That didn’t take long.
Just 3 days after the Big O appeared to make serious hay out of last Monday’s announcement that key health care stakeholders were steppin’ up to save 2 trillion or so in future health care costs, reps from providers and insurers threw a bushel of thumb tacks on the road.
The Coronated One had hailed their cost-cutting promise as historic.
“These groups are voluntarily coming together to make an unprecedented commitment,” Obama told the New York Times. “Over the next 10 years, they are pledging to cut the rate of growth of national health care spending by 1.5% each year, an amount that’s equal to over $2 trillion.”
Not so, say the reps, who clearly caught an earful from their constituencies after the photo op. They claim to have agreed to cool off spending more gradually and never did they sign up for specific year-by-year cuts.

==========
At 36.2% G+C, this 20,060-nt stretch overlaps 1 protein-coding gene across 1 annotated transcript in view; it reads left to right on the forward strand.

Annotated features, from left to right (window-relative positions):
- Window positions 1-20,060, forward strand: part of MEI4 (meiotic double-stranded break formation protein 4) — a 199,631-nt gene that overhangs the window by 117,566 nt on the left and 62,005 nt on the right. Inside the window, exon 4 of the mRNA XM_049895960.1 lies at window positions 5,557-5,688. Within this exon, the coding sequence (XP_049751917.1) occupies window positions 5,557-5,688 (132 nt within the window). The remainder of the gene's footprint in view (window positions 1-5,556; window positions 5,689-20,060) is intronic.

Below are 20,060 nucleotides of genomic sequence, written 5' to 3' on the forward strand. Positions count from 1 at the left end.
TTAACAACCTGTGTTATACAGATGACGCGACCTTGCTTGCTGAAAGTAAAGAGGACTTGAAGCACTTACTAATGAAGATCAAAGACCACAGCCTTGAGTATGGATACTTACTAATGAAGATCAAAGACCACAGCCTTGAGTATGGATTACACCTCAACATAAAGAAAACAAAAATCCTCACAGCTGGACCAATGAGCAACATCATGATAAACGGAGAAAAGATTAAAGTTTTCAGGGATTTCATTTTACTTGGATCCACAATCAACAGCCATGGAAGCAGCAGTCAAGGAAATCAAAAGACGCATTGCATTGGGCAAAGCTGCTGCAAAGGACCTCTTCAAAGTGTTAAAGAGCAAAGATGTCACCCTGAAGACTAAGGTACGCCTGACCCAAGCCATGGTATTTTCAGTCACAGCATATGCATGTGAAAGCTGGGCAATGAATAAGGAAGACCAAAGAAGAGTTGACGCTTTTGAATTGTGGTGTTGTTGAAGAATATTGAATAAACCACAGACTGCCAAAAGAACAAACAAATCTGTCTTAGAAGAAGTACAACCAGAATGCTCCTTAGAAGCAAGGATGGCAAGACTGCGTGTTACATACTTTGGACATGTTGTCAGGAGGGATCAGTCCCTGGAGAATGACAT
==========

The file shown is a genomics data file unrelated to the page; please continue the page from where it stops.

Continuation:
“There’s been a lot of misunderstanding that has caused a lot of consternation among our members,” Richard Umbdenstock told the Times. And the president of the American Hospital Association added that he’s “spent the better part of three days trying to deal with it.”
To make matters worse, Nancy-Ann DeParle, the director of the White House Office of Health Reform, then pulled a John Kerry by saying “the president misspoke,” and then saying “I don’t think the president misspoke. His remarks correctly and accurately described the industry’s commitment.”
Karen Ignagni, president of America’s Health Insurance Plans remembers reaching consensus around the concept that savings would “ramp up” more gradually than what Obama had said.
And for his part, David Nexon, an EVP of the Advanced Medical Technology Association recalled that “there was no specific understanding” of the pace with which savings would be achieved.